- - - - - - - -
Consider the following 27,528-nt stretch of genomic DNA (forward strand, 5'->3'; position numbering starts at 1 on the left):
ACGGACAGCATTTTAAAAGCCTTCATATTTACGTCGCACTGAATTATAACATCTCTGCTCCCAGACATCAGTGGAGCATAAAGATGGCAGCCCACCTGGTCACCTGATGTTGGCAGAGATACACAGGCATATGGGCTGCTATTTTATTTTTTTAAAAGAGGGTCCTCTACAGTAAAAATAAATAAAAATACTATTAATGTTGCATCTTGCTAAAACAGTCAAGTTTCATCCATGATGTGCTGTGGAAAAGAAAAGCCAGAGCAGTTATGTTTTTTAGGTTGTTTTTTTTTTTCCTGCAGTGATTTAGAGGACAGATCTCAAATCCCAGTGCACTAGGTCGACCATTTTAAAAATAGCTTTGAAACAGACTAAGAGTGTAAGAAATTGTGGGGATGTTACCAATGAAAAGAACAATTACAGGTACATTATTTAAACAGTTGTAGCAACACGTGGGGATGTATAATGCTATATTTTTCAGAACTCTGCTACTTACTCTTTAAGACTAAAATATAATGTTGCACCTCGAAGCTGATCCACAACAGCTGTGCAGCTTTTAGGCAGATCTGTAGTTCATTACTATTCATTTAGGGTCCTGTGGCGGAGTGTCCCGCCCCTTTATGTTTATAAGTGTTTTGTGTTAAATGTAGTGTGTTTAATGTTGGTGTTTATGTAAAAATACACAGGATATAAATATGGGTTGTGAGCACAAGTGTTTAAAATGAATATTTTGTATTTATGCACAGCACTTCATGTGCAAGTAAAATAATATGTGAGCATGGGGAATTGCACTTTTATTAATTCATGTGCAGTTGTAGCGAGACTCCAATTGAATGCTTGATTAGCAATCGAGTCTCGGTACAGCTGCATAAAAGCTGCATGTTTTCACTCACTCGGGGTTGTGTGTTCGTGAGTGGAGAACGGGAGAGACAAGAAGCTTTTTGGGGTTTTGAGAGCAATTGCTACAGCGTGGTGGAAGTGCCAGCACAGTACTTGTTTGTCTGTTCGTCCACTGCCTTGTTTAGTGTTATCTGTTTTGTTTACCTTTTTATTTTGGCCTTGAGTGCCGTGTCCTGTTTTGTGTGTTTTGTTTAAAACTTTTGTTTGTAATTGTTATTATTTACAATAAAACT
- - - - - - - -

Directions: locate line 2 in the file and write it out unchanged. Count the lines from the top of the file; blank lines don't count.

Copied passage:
ACGGACAGCATTTTAAAAGCCTTCATATTTACGTCGCACTGAATTATAACATCTCTGCTCCCAGACATCAGTGGAGCATAAAGATGGCAGCCCACCTGGTCACCTGATGTTGGCAGAGATACACAGGCATATGGGCTGCTATTTTATTTTTTTAAAAGAGGGTCCTCTACAGTAAAAATAAATAAAAATACTATTAATGTTGCATCTTGCTAAAACAGTCAAGTTTCATCCATGATGTGCTGTGGAAAAGAAAAGCCAGAGCAGTTATGTTTTTTAGGTTGTTTTTTTTTTTCCTGCAGTGATTTAGAGGACAGATCTCAAATCCCAGTGCACTAGGTCGACCATTTTAAAAATAGCTTTGAAACAGACTAAGAGTGTAAGAAATTGTGGGGATGTTACCAATGAAAAGAACAATTACAGGTACATTATTTAAACAGTTGTAGCAACACGTGGGGATGTATAATGCTATATTTTTCAGAACTCTGCTACTTACTCTTTAAGACTAAAATATAATGTTGCACCTCGAAGCTGATCCACAACAGCTGTGCAGCTTTTAGGCAGATCTGTAGTTCATTACTATTCATTTAGGGTCCTGTGGCGGAGTGTCCCGCCCCTTTATGTTTATAAGTGTTTTGTGTTAAATGTAGTGTGTTTAATGTTGGTGTTTATGTAAAAATACACAGGATATAAATATGGGTTGTGAGCACAAGTGTTTAAAATGAATATTTTGTATTTATGCACAGCACTTCATGTGCAAGTAAAATAATATGTGAGCATGGGGAATTGCACTTTTATTAATTCATGTGCAGTTGTAGCGAGACTCCAATTGAATGCTTGATTAGCAATCGAGTCTCGGTACAGCTGCATAAAAGCTGCATGTTTTCACTCACTCGGGGTTGTGTGTTCGTGAGTGGAGAACGGGAGAGACAAGAAGCTTTTTGGGGTTTTGAGAGCAATTGCTACAGCGTGGTGGAAGTGCCAGCACAGTACTTGTTTGTCTGTTCGTCCACTGCCTTGTTTAGTGTTATCTGTTTTGTTTACCTTTTTATTTTGGCCTTGAGTGCCGTGTCCTGTTTTGTGTGTTTTGTTTAAAACTTTTGTTTGTAATTGTTATTATTTACAATAAAACT